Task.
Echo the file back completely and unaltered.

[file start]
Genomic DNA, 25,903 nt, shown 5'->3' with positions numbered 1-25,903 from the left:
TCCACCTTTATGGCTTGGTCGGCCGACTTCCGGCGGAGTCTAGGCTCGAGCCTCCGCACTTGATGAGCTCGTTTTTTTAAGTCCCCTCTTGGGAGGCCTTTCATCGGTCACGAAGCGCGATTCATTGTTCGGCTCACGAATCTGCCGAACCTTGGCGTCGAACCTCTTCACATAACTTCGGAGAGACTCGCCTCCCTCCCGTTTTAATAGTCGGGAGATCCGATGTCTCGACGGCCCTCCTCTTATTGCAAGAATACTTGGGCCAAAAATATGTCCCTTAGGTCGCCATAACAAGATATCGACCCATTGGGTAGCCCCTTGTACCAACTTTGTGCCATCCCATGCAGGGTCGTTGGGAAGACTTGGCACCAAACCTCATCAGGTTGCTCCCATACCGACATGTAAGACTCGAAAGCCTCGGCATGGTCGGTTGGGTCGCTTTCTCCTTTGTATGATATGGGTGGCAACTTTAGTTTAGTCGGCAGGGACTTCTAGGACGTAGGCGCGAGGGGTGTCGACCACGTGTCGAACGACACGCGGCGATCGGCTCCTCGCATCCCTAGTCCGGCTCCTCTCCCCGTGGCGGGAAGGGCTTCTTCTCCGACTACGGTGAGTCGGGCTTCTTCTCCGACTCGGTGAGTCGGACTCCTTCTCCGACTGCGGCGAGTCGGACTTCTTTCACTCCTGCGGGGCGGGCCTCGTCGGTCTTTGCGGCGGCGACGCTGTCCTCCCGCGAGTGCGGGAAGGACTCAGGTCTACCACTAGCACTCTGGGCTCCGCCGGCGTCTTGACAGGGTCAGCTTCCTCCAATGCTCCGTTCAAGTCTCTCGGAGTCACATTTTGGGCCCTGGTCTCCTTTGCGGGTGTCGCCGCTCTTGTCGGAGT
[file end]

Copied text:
Genomic DNA, 25,903 nt, shown 5'->3' with positions numbered 1-25,903 from the left:
TCCACCTTTATGGCTTGGTCGGCCGACTTCCGGCGGAGTCTAGGCTCGAGCCTCCGCACTTGATGAGCTCGTTTTTTTAAGTCCCCTCTTGGGAGGCCTTTCATCGGTCACGAAGCGCGATTCATTGTTCGGCTCACGAATCTGCCGAACCTTGGCGTCGAACCTCTTCACATAACTTCGGAGAGACTCGCCTCCCTCCCGTTTTAATAGTCGGGAGATCCGATGTCTCGACGGCCCTCCTCTTATTGCAAGAATACTTGGGCCAAAAATATGTCCCTTAGGTCGCCATAACAAGATATCGACCCATTGGGTAGCCCCTTGTACCAACTTTGTGCCATCCCATGCAGGGTCGTTGGGAAGACTTGGCACCAAACCTCATCAGGTTGCTCCCATACCGACATGTAAGACTCGAAAGCCTCGGCATGGTCGGTTGGGTCGCTTTCTCCTTTGTATGATATGGGTGGCAACTTTAGTTTAGTCGGCAGGGACTTCTAGGACGTAGGCGCGAGGGGTGTCGACCACGTGTCGAACGACACGCGGCGATCGGCTCCTCGCATCCCTAGTCCGGCTCCTCTCCCCGTGGCGGGAAGGGCTTCTTCTCCGACTACGGTGAGTCGGGCTTCTTCTCCGACTCGGTGAGTCGGACTCCTTCTCCGACTGCGGCGAGTCGGACTTCTTTCACTCCTGCGGGGCGGGCCTCGTCGGTCTTTGCGGCGGCGACGCTGTCCTCCCGCGAGTGCGGGAAGGACTCAGGTCTACCACTAGCACTCTGGGCTCCGCCGGCGTCTTGACAGGGTCAGCTTCCTCCAATGCTCCGTTCAAGTCTCTCGGAGTCACATTTTGGGCCCTGGTCTCCTTTGCGGGTGTCGCCGCTCTTGTCGGAGT